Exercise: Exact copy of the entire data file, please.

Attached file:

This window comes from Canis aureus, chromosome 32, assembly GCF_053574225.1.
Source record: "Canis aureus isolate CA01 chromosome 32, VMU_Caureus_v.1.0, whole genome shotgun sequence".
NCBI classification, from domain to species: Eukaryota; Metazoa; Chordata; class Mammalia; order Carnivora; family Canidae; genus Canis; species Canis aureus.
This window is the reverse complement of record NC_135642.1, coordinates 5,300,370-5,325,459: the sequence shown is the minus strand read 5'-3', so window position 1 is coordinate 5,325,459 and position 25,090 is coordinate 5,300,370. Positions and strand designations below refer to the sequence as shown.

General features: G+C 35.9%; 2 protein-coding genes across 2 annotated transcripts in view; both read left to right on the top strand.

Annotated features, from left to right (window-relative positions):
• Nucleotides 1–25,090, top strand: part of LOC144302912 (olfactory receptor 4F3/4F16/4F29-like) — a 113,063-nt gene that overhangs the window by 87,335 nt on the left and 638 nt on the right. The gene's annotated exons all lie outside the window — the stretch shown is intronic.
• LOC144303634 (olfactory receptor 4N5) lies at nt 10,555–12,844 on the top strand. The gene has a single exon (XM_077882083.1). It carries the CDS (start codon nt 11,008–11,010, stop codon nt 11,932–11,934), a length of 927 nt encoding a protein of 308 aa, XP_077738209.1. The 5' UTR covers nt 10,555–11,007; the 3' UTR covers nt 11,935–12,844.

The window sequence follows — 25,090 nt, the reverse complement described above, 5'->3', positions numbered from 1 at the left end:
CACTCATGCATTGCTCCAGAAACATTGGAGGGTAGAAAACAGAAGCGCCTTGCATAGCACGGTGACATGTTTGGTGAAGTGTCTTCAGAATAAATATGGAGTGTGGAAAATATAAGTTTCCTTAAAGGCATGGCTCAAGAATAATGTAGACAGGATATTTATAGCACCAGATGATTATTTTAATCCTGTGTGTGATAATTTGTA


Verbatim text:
This window comes from Canis aureus, chromosome 32, assembly GCF_053574225.1.
Source record: "Canis aureus isolate CA01 chromosome 32, VMU_Caureus_v.1.0, whole genome shotgun sequence".
NCBI classification, from domain to species: Eukaryota; Metazoa; Chordata; class Mammalia; order Carnivora; family Canidae; genus Canis; species Canis aureus.
This window is the reverse complement of record NC_135642.1, coordinates 5,300,370-5,325,459: the sequence shown is the minus strand read 5'-3', so window position 1 is coordinate 5,325,459 and position 25,090 is coordinate 5,300,370. Positions and strand designations below refer to the sequence as shown.

General features: G+C 35.9%; 2 protein-coding genes across 2 annotated transcripts in view; both read left to right on the top strand.

Annotated features, from left to right (window-relative positions):
• Nucleotides 1–25,090, top strand: part of LOC144302912 (olfactory receptor 4F3/4F16/4F29-like) — a 113,063-nt gene that overhangs the window by 87,335 nt on the left and 638 nt on the right. The gene's annotated exons all lie outside the window — the stretch shown is intronic.
• LOC144303634 (olfactory receptor 4N5) lies at nt 10,555–12,844 on the top strand. The gene has a single exon (XM_077882083.1). It carries the CDS (start codon nt 11,008–11,010, stop codon nt 11,932–11,934), a length of 927 nt encoding a protein of 308 aa, XP_077738209.1. The 5' UTR covers nt 10,555–11,007; the 3' UTR covers nt 11,935–12,844.

The window sequence follows — 25,090 nt, the reverse complement described above, 5'->3', positions numbered from 1 at the left end:
CACTCATGCATTGCTCCAGAAACATTGGAGGGTAGAAAACAGAAGCGCCTTGCATAGCACGGTGACATGTTTGGTGAAGTGTCTTCAGAATAAATATGGAGTGTGGAAAATATAAGTTTCCTTAAAGGCATGGCTCAAGAATAATGTAGACAGGATATTTATAGCACCAGATGATTATTTTAATCCTGTGTGTGATAATTTGTA